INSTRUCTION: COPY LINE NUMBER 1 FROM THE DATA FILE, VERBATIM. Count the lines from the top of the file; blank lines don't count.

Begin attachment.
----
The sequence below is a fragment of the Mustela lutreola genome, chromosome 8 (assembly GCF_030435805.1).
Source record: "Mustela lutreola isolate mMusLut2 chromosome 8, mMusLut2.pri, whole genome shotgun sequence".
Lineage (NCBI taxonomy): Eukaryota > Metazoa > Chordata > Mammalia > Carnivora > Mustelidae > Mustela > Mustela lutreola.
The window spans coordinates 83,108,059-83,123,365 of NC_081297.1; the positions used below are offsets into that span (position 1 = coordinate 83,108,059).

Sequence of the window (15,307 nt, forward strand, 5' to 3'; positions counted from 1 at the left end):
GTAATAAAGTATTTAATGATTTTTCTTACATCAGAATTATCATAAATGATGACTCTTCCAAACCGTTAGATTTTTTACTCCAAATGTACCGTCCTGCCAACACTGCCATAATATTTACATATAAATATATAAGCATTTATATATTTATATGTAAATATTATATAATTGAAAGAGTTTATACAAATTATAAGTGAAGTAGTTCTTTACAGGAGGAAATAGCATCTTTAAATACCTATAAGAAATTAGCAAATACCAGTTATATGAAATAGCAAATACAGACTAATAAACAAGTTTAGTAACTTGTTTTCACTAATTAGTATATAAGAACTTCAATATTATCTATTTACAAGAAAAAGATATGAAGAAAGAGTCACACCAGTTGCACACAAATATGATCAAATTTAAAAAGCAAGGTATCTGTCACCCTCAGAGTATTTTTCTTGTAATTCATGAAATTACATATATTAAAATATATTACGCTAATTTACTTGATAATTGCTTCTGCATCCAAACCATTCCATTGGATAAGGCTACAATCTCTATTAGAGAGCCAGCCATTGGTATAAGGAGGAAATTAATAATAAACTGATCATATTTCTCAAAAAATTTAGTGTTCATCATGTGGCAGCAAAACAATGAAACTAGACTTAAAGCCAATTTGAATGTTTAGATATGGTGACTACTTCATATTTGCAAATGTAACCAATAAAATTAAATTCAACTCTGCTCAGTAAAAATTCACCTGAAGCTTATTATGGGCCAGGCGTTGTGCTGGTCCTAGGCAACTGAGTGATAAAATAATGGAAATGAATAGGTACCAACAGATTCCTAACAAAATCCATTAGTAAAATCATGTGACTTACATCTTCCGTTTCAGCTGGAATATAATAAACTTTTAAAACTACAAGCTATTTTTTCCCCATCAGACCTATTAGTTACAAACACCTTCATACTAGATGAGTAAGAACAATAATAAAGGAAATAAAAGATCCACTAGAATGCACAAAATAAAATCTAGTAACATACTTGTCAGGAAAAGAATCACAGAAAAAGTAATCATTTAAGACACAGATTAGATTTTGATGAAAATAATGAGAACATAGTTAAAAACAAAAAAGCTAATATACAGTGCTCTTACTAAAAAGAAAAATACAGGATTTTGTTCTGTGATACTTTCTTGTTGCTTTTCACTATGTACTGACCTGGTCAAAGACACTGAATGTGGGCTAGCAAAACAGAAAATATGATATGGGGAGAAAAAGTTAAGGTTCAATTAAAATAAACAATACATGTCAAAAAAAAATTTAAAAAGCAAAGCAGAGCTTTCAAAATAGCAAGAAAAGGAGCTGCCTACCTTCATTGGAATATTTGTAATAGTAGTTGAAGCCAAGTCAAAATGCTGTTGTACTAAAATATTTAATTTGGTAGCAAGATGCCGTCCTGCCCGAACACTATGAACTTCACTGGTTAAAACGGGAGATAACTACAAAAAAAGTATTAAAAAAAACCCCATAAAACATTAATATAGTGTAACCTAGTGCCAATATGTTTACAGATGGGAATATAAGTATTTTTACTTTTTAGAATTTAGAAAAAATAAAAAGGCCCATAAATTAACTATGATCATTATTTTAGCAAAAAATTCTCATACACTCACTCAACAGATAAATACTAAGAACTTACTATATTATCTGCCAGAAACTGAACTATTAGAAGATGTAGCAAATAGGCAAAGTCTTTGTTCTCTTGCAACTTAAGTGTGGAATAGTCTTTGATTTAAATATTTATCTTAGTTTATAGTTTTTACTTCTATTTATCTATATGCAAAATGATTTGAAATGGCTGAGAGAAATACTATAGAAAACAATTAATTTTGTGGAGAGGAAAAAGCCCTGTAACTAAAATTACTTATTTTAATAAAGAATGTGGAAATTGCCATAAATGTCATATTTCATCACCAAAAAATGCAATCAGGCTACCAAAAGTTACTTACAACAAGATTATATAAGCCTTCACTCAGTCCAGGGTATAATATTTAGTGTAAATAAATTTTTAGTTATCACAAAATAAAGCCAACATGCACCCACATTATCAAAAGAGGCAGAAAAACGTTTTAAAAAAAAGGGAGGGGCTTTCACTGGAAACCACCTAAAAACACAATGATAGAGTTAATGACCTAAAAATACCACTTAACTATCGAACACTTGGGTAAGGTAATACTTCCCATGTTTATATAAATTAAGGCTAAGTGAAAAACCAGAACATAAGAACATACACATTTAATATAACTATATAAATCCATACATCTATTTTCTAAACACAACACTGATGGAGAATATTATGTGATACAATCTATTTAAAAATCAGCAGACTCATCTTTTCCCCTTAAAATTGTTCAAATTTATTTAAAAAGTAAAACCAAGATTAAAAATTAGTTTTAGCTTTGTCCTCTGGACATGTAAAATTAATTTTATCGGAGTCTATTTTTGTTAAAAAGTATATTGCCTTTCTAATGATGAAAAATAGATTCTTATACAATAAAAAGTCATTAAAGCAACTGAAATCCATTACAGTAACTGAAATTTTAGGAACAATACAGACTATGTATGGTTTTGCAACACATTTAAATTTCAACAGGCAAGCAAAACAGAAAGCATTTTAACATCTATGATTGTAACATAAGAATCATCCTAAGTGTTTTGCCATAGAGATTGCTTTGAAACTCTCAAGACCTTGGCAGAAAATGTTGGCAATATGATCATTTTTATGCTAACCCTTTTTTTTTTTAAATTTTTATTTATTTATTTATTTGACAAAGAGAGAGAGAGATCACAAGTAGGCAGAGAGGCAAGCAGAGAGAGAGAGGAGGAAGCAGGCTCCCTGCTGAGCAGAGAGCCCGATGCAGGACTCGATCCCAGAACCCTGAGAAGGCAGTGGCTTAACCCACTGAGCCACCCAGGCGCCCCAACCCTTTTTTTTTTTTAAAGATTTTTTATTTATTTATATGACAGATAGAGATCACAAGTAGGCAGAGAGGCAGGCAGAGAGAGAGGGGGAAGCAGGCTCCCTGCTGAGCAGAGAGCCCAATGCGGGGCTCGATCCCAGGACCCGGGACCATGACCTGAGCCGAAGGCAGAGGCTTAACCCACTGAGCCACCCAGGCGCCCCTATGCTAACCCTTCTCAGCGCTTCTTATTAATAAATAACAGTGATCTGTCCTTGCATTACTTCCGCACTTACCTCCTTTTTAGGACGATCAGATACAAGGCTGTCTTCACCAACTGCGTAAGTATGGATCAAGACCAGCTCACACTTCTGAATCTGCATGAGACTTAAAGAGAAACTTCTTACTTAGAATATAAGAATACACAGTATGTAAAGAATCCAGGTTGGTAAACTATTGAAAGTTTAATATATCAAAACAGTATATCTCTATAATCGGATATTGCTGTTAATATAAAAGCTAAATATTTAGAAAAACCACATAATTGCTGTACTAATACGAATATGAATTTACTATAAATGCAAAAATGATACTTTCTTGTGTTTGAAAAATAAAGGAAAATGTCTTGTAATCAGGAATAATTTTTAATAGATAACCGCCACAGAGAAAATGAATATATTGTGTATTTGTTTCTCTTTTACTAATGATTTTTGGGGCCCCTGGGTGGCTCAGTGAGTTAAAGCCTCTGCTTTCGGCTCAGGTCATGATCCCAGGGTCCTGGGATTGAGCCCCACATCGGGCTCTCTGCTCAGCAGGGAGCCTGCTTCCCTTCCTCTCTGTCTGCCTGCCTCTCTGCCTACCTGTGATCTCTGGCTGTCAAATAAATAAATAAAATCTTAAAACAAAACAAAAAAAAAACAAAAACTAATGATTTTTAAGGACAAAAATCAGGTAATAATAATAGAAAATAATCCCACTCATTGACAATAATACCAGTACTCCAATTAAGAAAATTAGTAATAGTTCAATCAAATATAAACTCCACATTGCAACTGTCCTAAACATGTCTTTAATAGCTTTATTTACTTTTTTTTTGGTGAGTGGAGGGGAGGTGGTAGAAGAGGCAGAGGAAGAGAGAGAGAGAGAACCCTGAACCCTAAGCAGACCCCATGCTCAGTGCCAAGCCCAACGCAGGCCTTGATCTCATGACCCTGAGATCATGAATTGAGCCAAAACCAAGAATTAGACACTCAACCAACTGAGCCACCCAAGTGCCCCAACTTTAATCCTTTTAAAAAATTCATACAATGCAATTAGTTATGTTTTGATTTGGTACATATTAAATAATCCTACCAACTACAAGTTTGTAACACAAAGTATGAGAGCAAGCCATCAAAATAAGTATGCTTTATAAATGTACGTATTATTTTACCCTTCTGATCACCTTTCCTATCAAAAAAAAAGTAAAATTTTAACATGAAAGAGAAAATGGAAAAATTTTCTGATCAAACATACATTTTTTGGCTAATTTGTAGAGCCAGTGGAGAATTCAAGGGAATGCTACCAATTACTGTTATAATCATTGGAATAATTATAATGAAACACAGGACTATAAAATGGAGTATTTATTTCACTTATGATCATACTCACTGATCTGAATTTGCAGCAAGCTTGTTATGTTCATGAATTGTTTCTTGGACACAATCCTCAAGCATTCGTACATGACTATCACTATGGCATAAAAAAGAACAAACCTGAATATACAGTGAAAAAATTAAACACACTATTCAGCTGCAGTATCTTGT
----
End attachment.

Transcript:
The sequence below is a fragment of the Mustela lutreola genome, chromosome 8 (assembly GCF_030435805.1).